2017 Real Estate Trends: What the Experts are Saying

Rick Sheppard
Published on January 9, 2017

2017 Real Estate Trends: What the Experts are Saying

Just like in past years there’s a lot of talk about real estate projections in the coming year.  If you’re thinking of buying or selling a home in 2017 or just want to keep up with the trends you may be interested to learn more about what the experts have to say.  So here is a brief synopsis on what’s being said about the 2017 real estate market.

Mortgage Interest Rates in 2017

We’ve all heard by now the Federal Reserve raised interest rates 1/4% in December 2016 due to a reflection of the confidence in the economy. This was just the second increase in 10 years.  Fed officials now expect to raise rates in 2017 another 3/4% due to a strong economic outlook as stated recently in the Wall Street Journal (WSJ). So how will the increase effect mortgage interest rates? Homeowners with variable rate loans such as a home equity line of credit are feeling this increase now.  Realtor.com is saying we have a window of time between now and early 2017 before rates move dramatically.  Rates are expected to hit 4.5% to 5% by the end of 2017.  “The era of ultra-low interest rates is over,” said Lawrence Yun, chief economist of the National Association of Realtors.

Remember, not every mortgage lender offers the same interest rate so it’s important to shop around.

Buying a Home in 2017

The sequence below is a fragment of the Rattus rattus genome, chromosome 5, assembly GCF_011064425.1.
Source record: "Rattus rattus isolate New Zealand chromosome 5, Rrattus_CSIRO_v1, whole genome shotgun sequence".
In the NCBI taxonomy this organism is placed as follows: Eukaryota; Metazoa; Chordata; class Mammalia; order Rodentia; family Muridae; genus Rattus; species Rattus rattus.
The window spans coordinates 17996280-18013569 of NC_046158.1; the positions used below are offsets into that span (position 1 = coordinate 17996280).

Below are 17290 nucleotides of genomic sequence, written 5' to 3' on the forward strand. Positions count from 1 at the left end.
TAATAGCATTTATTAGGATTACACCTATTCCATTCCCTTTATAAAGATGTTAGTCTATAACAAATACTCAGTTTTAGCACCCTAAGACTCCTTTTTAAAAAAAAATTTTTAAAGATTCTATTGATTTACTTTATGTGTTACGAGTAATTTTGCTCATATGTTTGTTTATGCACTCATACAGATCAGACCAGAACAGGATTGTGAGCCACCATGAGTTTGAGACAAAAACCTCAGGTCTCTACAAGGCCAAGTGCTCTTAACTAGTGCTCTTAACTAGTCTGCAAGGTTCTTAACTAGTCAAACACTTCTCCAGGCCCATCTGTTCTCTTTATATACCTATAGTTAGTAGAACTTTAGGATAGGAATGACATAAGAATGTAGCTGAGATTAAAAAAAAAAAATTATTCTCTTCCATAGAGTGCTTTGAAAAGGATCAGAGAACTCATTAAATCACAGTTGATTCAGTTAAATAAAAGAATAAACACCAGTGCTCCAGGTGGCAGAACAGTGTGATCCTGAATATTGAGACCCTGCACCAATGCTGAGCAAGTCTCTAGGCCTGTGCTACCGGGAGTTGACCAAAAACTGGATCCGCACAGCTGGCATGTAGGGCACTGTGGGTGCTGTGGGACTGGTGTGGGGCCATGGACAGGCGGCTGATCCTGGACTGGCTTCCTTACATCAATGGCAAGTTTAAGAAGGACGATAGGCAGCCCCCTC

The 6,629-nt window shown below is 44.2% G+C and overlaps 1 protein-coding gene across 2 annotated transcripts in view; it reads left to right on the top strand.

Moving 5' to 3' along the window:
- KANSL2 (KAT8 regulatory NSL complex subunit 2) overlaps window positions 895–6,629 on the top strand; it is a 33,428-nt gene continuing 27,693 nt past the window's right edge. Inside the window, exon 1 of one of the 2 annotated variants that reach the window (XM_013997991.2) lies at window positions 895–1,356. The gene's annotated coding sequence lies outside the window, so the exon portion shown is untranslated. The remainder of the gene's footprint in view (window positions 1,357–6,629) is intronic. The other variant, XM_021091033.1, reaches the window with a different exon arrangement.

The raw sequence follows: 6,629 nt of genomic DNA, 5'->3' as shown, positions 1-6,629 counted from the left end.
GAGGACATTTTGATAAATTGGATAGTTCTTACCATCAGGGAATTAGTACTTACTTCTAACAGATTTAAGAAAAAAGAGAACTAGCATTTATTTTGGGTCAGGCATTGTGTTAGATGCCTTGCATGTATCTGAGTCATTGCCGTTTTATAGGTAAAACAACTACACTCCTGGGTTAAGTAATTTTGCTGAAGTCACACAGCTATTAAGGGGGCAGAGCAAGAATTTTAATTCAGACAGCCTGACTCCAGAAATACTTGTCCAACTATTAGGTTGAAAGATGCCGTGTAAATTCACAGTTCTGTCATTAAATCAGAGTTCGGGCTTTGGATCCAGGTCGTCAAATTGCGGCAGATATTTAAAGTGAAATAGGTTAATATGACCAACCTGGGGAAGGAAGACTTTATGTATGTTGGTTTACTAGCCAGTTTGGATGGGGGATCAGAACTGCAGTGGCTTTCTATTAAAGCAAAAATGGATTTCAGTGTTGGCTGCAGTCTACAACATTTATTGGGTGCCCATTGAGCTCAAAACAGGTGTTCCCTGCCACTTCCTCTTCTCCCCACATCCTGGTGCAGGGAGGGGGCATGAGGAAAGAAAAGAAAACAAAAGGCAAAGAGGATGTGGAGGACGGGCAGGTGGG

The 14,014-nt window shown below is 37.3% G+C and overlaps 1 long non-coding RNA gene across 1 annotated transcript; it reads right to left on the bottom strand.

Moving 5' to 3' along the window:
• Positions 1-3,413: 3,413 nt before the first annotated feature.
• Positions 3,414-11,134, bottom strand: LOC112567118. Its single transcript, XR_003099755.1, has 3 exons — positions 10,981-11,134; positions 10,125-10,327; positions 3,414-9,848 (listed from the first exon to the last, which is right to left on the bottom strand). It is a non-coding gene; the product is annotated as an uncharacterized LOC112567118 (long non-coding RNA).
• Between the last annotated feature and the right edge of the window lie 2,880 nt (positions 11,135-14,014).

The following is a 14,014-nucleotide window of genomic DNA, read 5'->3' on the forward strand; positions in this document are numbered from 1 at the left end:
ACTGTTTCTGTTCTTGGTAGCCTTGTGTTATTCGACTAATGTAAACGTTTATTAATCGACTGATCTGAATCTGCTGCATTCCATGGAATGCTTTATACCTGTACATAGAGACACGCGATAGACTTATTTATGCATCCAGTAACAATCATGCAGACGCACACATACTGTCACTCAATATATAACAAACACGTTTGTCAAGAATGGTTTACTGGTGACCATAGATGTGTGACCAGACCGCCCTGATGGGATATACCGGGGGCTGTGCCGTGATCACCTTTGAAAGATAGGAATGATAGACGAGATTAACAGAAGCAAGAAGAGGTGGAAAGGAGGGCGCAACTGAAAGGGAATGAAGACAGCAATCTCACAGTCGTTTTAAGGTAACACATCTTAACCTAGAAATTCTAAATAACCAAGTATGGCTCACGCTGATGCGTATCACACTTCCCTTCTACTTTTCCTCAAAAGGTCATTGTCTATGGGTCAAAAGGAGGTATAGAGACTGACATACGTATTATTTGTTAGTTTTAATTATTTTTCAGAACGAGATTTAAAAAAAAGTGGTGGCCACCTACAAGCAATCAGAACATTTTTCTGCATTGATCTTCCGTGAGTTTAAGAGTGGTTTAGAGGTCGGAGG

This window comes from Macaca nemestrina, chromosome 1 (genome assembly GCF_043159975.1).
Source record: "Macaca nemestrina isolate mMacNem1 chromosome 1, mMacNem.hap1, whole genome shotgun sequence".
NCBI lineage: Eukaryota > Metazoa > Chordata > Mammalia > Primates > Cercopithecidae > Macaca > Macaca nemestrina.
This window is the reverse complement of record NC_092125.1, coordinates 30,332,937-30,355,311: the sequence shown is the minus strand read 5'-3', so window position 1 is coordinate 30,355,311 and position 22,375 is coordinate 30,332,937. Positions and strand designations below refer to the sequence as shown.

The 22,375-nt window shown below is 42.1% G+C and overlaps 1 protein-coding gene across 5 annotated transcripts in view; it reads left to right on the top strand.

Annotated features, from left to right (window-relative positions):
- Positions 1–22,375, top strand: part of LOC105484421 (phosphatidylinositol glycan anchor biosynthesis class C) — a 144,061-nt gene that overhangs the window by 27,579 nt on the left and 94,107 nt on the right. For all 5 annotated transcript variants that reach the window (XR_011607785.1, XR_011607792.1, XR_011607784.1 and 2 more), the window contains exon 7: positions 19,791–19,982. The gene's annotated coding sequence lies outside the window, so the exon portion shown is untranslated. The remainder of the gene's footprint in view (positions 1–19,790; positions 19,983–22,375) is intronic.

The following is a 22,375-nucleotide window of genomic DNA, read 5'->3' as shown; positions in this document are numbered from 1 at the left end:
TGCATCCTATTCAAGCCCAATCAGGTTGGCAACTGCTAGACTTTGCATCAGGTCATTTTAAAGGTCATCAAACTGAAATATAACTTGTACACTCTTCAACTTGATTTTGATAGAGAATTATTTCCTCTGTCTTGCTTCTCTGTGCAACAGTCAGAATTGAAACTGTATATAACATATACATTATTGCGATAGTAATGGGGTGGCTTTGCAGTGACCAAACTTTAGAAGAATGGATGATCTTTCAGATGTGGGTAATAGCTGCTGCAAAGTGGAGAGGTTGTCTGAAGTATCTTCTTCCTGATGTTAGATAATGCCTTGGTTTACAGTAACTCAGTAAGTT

If you’re thinking of buying a home in 2017 you want to get started early. January and February are generally the slowest months of the year because winter weather discourages many buyers.  The National Association of Realtors (NAR) continues to report that housing supply is low.  And Realtor.com predicts home prices are anticipated to increase 3.9% nationwide. Low Inventory and increased home prices are both very good reasons to start your home search sooner rather than later.

Most people don’t know their credit score until they start to look for a home.  It can take anywhere from 1 to 3 months or longer in today’s market to find a home so take advantage of this shopping time to work on your credit. You could lower your interest rate by as much as 1/2% with a stronger credit score.

Low inventory may mean you need to consider the not so perfect home. So compile a list of “must haves” and “nice to haves”.  You have a better chance of finding your best deal on those not so perfect homes.  And buying a home in need of work may mean that you have fewer buyers competing with you for that home.

Selling a Home in 2017

Redfin did an analysis of more than 7 million home sales over the last 4 years and evaluated which season was best for putting your home on the market. What they found is Spring is the best time to list a home but winter was not far behind.  In the Spring 18.7% of homes fetched above asking and Winter was at 17.5%.  Spring sold 48% of homes within 30 days and Winter sold 46.2% of homes within 30 days.  Yes, there are fewer buyers in the winter months but there are also fewer homes for sale, meaning your home has a better chance of standing out.  Buyers this time of year often need to move and want to close quickly.  The closing process in the Spring tends to be slower because of the increase in the number of transactions.

With the threat of rising interest rates and rising home prices, fence-sitting buyers will most likely be buying earlier in the year rather than later.  My daughter, who had not planned to buy her next home for another year or so, now has started looking so she can take advantage of today’s interest rates before they rise.

Regardless of when you decide to sell your home, please keep in mind that the real estate market is impacted by a variety of factors.  Conditions now may not be the same 6 months from now.

Millennials and the Housing Market